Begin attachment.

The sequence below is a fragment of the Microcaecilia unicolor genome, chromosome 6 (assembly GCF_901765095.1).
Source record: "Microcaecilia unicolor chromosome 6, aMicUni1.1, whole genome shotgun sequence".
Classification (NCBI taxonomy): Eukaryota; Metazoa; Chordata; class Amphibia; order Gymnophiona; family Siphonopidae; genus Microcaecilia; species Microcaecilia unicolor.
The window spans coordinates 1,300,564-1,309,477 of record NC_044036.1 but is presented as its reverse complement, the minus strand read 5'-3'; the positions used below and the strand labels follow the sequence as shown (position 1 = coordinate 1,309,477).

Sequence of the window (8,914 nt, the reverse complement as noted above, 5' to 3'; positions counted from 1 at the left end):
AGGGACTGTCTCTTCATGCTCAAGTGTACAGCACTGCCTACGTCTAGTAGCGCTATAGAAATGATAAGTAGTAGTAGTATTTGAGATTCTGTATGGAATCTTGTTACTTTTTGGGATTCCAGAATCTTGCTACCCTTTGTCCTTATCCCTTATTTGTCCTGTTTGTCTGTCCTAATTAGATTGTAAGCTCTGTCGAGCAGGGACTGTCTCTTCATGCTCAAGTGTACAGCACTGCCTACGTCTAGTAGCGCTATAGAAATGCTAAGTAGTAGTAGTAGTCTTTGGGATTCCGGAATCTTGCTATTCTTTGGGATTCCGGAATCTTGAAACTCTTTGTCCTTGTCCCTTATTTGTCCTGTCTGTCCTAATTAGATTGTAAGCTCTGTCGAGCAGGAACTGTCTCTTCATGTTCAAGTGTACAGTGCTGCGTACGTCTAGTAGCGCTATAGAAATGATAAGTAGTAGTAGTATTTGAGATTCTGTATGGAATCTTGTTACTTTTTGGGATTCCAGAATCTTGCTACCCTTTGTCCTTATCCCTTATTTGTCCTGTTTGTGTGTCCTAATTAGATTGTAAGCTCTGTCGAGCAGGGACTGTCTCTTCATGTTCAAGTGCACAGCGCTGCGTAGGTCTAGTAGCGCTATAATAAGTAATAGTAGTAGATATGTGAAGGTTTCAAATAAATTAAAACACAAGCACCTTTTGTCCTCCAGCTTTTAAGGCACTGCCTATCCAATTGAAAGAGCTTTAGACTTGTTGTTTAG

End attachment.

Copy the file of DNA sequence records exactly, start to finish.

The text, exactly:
The sequence below is a fragment of the Microcaecilia unicolor genome, chromosome 6 (assembly GCF_901765095.1).
Source record: "Microcaecilia unicolor chromosome 6, aMicUni1.1, whole genome shotgun sequence".
Classification (NCBI taxonomy): Eukaryota; Metazoa; Chordata; class Amphibia; order Gymnophiona; family Siphonopidae; genus Microcaecilia; species Microcaecilia unicolor.
The window spans coordinates 1,300,564-1,309,477 of record NC_044036.1 but is presented as its reverse complement, the minus strand read 5'-3'; the positions used below and the strand labels follow the sequence as shown (position 1 = coordinate 1,309,477).

Sequence of the window (8,914 nt, the reverse complement as noted above, 5' to 3'; positions counted from 1 at the left end):
AGGGACTGTCTCTTCATGCTCAAGTGTACAGCACTGCCTACGTCTAGTAGCGCTATAGAAATGATAAGTAGTAGTAGTATTTGAGATTCTGTATGGAATCTTGTTACTTTTTGGGATTCCAGAATCTTGCTACCCTTTGTCCTTATCCCTTATTTGTCCTGTTTGTCTGTCCTAATTAGATTGTAAGCTCTGTCGAGCAGGGACTGTCTCTTCATGCTCAAGTGTACAGCACTGCCTACGTCTAGTAGCGCTATAGAAATGCTAAGTAGTAGTAGTAGTCTTTGGGATTCCGGAATCTTGCTATTCTTTGGGATTCCGGAATCTTGAAACTCTTTGTCCTTGTCCCTTATTTGTCCTGTCTGTCCTAATTAGATTGTAAGCTCTGTCGAGCAGGAACTGTCTCTTCATGTTCAAGTGTACAGTGCTGCGTACGTCTAGTAGCGCTATAGAAATGATAAGTAGTAGTAGTATTTGAGATTCTGTATGGAATCTTGTTACTTTTTGGGATTCCAGAATCTTGCTACCCTTTGTCCTTATCCCTTATTTGTCCTGTTTGTGTGTCCTAATTAGATTGTAAGCTCTGTCGAGCAGGGACTGTCTCTTCATGTTCAAGTGCACAGCGCTGCGTAGGTCTAGTAGCGCTATAATAAGTAATAGTAGTAGATATGTGAAGGTTTCAAATAAATTAAAACACAAGCACCTTTTGTCCTCCAGCTTTTAAGGCACTGCCTATCCAATTGAAAGAGCTTTAGACTTGTTGTTTAG